5 Budget Items to Include When Starting a Distillery

Have you noticed a new vodka brand every time you go to the liquor store? Or maybe seen the ever-increasing brands of hard seltzers in the beer aisle? There is no doubt that the Craft Beverage movement is in full swing, and there is no end in sight. According to the American Craft Spirits Association, the Craft Spirits market share grew by 4.7%, and in 2021 there were 2,290 distilled spirits producers in the US, and only expected to continue to grow. Of course, that is going to leave whiskey lovers and entrepreneurs wondering how to break into the industry. It may not be overly difficult to start distilling, but it can be a costly investment – especially if you don’t have a good business plan.

How to Start A Distillery

Chances are, if you want to open a distillery, you already know the science behind distilling. You’ve already fallen in love with a spirit that you want to create; now, you need a plan to create that spirit. Start with your end goal – how much you want to produce and how many hours a day you want to work to accomplish that goal. This will help you decide the size of the equipment you will need and the extra equipment you will need to hold raw materials.

Once you’ve got your equipment figured out, you should have your minimum cost of starting a distillery, you will also have a starting footprint for your building. You will need a building that can house the equipment you need, plus some square footage for storage areas and a tasting room, don’t forget to include some square footage for office space as well. Be sure to check your local laws to see if you can sell cocktails out of your tasting room – if you can, finding a building with good foot traffic is beneficial.

Once you’ve got the cost of a building that will sufficiently house your equipment and tasting room, you are ready to start building the rest of your distillery budget.

Cost of Starting a Distillery

The costs associated with starting a distillery will add up quickly, and on things, you wouldn’t even think you’ve needed. Of course, there are grains and yeast, bottles and tops that you’ve factored into the cost of making your product, but have you thought about how you’re going to move everything around the distillery? How are you going to get your product in front of people? How are you going to keep a record for the TTB? And who is going to sell your product?

There are 5 line items on your budget that can quickly increase your budget, but they are necessary for day-to-day operations:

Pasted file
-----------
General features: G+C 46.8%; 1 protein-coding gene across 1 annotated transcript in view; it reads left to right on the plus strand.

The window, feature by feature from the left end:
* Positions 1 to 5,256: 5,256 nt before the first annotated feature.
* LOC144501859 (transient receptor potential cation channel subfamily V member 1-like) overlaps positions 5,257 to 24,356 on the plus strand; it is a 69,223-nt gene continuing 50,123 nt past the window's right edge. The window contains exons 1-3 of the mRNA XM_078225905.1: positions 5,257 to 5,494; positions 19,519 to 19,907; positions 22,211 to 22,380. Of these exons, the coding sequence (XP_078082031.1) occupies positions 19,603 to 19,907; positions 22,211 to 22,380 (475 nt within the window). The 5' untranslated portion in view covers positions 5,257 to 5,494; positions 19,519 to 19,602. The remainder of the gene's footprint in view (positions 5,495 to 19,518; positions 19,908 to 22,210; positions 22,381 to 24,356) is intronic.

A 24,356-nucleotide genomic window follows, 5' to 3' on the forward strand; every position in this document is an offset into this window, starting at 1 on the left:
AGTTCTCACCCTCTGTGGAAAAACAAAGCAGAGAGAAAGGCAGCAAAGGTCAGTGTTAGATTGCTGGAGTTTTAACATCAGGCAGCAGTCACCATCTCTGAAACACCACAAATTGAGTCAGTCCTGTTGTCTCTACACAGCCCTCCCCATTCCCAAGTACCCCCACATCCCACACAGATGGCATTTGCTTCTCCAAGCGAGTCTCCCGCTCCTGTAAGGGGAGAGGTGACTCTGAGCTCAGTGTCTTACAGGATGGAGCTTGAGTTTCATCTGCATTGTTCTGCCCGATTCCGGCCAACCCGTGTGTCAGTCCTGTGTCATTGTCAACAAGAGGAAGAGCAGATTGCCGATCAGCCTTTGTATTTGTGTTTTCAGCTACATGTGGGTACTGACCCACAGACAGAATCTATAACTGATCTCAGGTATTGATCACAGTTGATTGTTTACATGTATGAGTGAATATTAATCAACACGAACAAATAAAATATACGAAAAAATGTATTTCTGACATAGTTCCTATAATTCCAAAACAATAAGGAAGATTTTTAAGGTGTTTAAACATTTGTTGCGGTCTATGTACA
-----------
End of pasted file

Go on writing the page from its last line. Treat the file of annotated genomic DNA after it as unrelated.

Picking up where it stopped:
1. Forklift – Possibly one of the most important pieces of equipment to have. You will need the forklift from the day you receive your equipment and every day after. Whether it’s getting equipment off the delivery truck, moving equipment around your distillery, or lifting totes/super sacks, barrels, and/or pallets of finished goods- a forklift is key. Don’t forget a good maintenance routine budget for the forklift, this will help prevent forklift downtime when you need it.
  2. Extra Parts – Having a few spare parts such as gaskets, clamps, and sight glasses may seem unnecessary until you’re in the middle of production and suddenly need that part. 
  3. Marketing Budget – Do not skimp on a marketing budget! Being able to get your product out into the world through marketing and advertising is necessary. Hiring a marketing person or a marketing company will be the backbone of getting your customers in the door. The marketing budget should be one of the larger numbers in your business plan.
  4. Computer Software – Work smart, not hard. Do your research and find a good software program that will help you track your production outputs to align with TTB requirements. Some of the software programs offer reports for accounting purposes, as well as reports to give to the TTB. This could save you hundreds of man hours in the long run.
  5. Employees – If you want a great product and sales, find yourself a good team to work with- and this probably won’t come cheap. There is nothing worse than losing revenue because your employees are careless with your equipment or products or rude to your customers. Find employees that you would trust running your business in the event that you couldn’t be there. 

Once you’ve got the finances allocated properly and the right people in the right places, you will be well on your way to starting your distillery that can be profitable.

Starting a distillery can be stressful and time-consuming, especially as you add up the costs to get your product to market. Take it slow; running a profitable distillery is a marathon, not a sprint. If you have any questions, give us a call, and we will be happy to answer any questions you might have.

Most importantly, when it’s all said and done, you will be able to sit back and sip on the fruits of your labor.